Fundamentally, therefore, the budget process and management should be targeted at addressing the major challenges of government, of which poverty reduction is critical. Poverty reduction remains one of the most difficult developmental challenges facing the world today, as a significant proportion of

the population is considered absolutely or relatively poor (Ogwumike, 2000; Salawu, Ayanwale & Ajobo, 2004: Dada, 2005). Available statistics reveal that out of the estimated 6.9 billion world’s population, about 1.5 billion live on less than US $ 1 per day, with Africa contributing over 250 million of the world’s total poor population (Abiodun & Uffort, 2007; Central Intelligence Agency (CIA), 2011). Consequently, Africa remains the poorest continent in the world, as all African countries, except South Africa, are said to be in poverty (Feridun & Akindele, 2005). Paradoxically, Nigeria, being one of the most resource- endowed nations in the world, is considered to be one of the poorest countries in the world (UNDP, 2005; Dada, 2005; Agu & Evoh, 2011). Statistics also reveal that about 70.2% of Nigerians live on less than $1 a day, while about 90.8% live on less than $2 a day (Agu & Evoh 2011, National Bureau of Statistics, 2011). This is not only paradoxical but also indicates that Nigeria is far from meeting the millennium development goal.

Expectedly, poverty reduction has taken the centre stage in national and global development agenda, as exemplified by Nigeria’s National Economic Empowerment and Development Strategy (NEEDS), the United Nation’s Millennium Development Goals (MDGs) and Vision 20:2020 (Daggash, 2002, Centre for Democracy and Development 2008; National Planning Commission, 2009). While they are relative agreements on the causes of poverty, the solution seems intractable. Although the use of the budget as a tool for economic management and poverty reduction has long been institutionalised, the economic crisis of the 1980s exacerbated the poverty situation and gave poverty reduction the needed attention in the development agenda of the nation (Obadan, 2001; Ogwumike, 2001; Ajakaiye & Adeyeye, 2002; Obi, 2007; Abdulazeez, 2010). This fiscal policy strategy is in tandem with the global best practice which emphasises the effective management of a nation’s budget as a veritable process for economic growth and poverty reduction (Obi, 2007; Etim & Ukoha, 2010).

However, the poverty situation in Nigeria seems to confirm the failure of budgetary strategy and the ineffectiveness of the budget process and

ImageImageImageImagePopulation in poverty (1980-

2010 in Million)

120

100

80

60

40

20

0

Budgeted Expenditure in

Nigeria (1980-2010)

4000000

3000000

Populati

on of Poor Nigerian (Million)

2000000

1000000

0

Budgeted

Expendit ure in Nigeria (1980-

2010)

management. A comparison of government budgetary expenditure and the incidence of poverty in Nigeria from 1980-2010 (Figure 1.1), reveals that within the period under consideration, both the budgeted expenditure and number of people who are poor increased. This is contrary to conventional wisdom that increases in government expenditure should (all things being equal) enhance the people welfare and reduces poverty.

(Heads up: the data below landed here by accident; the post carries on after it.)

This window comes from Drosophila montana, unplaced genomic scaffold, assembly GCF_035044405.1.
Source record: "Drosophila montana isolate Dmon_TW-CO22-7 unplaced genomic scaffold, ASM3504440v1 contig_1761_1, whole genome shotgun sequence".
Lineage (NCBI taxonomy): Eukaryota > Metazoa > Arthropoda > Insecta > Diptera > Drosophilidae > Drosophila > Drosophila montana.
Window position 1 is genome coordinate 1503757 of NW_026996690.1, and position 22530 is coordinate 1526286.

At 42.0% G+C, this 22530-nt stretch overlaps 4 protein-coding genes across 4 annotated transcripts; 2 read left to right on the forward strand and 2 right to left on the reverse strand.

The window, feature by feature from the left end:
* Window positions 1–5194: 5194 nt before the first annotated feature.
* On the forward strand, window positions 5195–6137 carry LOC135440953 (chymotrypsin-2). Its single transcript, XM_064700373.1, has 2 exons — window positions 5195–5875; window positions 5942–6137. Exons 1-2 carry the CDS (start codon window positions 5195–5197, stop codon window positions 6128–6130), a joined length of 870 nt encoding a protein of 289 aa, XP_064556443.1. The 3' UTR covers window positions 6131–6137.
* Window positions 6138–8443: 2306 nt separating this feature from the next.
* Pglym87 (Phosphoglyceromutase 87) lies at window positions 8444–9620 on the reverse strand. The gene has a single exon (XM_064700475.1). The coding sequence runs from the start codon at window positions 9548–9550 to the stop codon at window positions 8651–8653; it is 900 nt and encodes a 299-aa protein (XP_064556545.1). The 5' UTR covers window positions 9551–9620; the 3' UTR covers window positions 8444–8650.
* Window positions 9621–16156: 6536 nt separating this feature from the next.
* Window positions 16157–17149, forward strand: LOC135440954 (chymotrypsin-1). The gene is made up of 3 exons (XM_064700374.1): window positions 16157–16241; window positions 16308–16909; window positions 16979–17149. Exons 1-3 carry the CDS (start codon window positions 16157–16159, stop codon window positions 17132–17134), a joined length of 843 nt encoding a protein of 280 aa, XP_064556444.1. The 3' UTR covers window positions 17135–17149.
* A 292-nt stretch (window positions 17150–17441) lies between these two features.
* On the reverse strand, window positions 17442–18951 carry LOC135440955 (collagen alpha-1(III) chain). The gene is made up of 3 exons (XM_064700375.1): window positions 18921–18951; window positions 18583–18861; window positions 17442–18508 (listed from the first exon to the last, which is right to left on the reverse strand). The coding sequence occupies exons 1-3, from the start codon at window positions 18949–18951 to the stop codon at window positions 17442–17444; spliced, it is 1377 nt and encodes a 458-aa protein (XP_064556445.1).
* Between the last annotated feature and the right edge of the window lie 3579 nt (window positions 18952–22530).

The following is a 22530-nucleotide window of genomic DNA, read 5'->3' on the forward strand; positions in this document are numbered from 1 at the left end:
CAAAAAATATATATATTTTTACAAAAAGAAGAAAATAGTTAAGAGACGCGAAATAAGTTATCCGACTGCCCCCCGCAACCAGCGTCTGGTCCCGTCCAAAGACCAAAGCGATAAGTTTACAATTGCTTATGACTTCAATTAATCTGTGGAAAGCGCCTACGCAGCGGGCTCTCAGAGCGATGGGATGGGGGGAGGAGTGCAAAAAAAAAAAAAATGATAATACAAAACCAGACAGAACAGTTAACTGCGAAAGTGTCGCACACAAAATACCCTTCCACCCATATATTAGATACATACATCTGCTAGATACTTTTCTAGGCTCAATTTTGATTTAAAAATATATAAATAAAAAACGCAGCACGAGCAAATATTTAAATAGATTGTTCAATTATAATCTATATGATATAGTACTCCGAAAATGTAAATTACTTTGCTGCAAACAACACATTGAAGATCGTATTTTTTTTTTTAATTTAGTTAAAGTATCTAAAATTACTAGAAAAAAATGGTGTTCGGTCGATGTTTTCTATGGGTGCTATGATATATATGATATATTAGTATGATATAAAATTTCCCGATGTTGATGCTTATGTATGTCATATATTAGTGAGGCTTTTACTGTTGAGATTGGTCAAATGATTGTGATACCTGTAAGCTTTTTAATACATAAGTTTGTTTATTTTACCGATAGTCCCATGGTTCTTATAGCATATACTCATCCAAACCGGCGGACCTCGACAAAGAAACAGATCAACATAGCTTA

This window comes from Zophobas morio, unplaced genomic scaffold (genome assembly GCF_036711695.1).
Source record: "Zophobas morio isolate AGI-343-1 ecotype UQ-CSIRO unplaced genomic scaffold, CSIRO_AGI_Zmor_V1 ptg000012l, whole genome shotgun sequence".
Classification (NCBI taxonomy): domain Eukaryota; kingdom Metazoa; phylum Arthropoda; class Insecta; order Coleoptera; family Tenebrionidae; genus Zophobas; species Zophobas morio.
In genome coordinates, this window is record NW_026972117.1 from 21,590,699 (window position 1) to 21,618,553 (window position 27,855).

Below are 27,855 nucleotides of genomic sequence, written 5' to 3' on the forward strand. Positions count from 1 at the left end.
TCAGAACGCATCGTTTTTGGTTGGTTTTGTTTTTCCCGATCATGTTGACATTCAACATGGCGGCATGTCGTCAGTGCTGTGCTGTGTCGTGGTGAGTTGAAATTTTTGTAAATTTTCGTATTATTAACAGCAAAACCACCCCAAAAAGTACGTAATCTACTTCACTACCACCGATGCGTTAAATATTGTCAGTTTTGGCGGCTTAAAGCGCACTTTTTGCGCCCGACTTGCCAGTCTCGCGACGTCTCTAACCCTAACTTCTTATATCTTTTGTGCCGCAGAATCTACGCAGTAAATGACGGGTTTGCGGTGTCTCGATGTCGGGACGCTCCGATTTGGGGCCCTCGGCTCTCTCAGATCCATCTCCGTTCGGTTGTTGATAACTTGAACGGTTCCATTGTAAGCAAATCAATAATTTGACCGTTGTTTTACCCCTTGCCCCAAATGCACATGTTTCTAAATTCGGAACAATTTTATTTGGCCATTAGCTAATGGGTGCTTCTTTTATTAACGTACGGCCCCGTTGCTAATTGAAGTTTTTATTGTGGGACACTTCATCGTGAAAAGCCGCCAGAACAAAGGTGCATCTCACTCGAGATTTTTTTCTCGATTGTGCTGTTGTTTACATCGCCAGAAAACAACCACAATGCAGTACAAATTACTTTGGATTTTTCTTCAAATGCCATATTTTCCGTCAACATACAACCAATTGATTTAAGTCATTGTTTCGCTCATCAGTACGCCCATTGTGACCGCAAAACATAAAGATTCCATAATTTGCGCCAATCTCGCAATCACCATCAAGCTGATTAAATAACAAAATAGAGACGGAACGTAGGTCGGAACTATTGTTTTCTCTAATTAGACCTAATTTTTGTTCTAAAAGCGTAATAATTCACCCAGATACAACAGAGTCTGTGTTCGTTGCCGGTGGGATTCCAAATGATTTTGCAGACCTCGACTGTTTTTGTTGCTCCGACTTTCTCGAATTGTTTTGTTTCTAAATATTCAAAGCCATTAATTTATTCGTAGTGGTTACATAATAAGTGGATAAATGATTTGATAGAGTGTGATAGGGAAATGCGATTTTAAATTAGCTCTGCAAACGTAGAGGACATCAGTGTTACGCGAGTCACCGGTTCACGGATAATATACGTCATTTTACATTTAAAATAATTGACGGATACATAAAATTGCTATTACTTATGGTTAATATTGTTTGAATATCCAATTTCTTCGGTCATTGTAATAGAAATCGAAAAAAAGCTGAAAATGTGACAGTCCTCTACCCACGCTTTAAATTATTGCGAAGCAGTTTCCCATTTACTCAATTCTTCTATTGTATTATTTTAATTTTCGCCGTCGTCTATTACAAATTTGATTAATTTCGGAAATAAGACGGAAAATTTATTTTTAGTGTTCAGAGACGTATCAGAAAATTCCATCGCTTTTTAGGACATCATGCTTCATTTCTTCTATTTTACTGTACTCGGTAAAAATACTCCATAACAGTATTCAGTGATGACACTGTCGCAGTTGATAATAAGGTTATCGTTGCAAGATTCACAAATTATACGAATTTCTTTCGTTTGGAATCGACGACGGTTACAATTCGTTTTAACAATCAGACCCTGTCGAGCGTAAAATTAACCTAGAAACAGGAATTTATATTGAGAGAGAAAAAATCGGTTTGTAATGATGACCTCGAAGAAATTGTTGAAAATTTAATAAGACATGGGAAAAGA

1980

1990

2000

2010

Figure 1.1 Preliminary Comparisons of Budgeted   Expenditure   and Population in Poverty

Source: Charted by the researcher (2013) from data obtained from National Bureau of Statistics (NBS) (2012)

Several factors have been attributed to the above mentioned state of affairs. Most of these factors border on poor resource management, poor linkage of policy and budgets as well as budget indiscipline among others (Aruwa, 2006; Akpan & Orok, 2010; Olaoye, 2010). These observations are consistent with the opinions of Foster, Fozzard, and Conway (2002) and the Centre for Social Accountability (CSA) (2008) that poor management of public resources translates directly into poor public service delivery and undermines poverty reduction policies. In summary, it can therefore be inferred from the above that effective and efficient public budgeting is a necessary condition for poverty reduction.

Effective budgeting or sound budget management in its simplest form connotes well-planned and implemented public spending strategies that promote technical efficiency, allocative efficiency and equity (Lucien, 2002). In other words, it is the budget process that is characterised by fiscal discipline and efficiencies in both operational and allocative dimensions (Olomola, 2006b). Discipline entails adherence to budgetary rules and limits, efficiency demands that budgetary allocations must be coherent with the priorities of government. Therefore, any budget outturn that is devoid of the three policy objectives of discipline, efficiency and effectiveness does not qualify as a sound budget instrument, and may not promote socio-economic development. The lack of the basic ingredients of sound budgeting in most African countries, including Nigeria, has justified the description of their budgetary performances as disappointing and provides the explanation for the paradoxical socio-economic indices of Nigeria with high incidence of poverty in spite of her resource endowment (Lienert & Sarraf, 2001).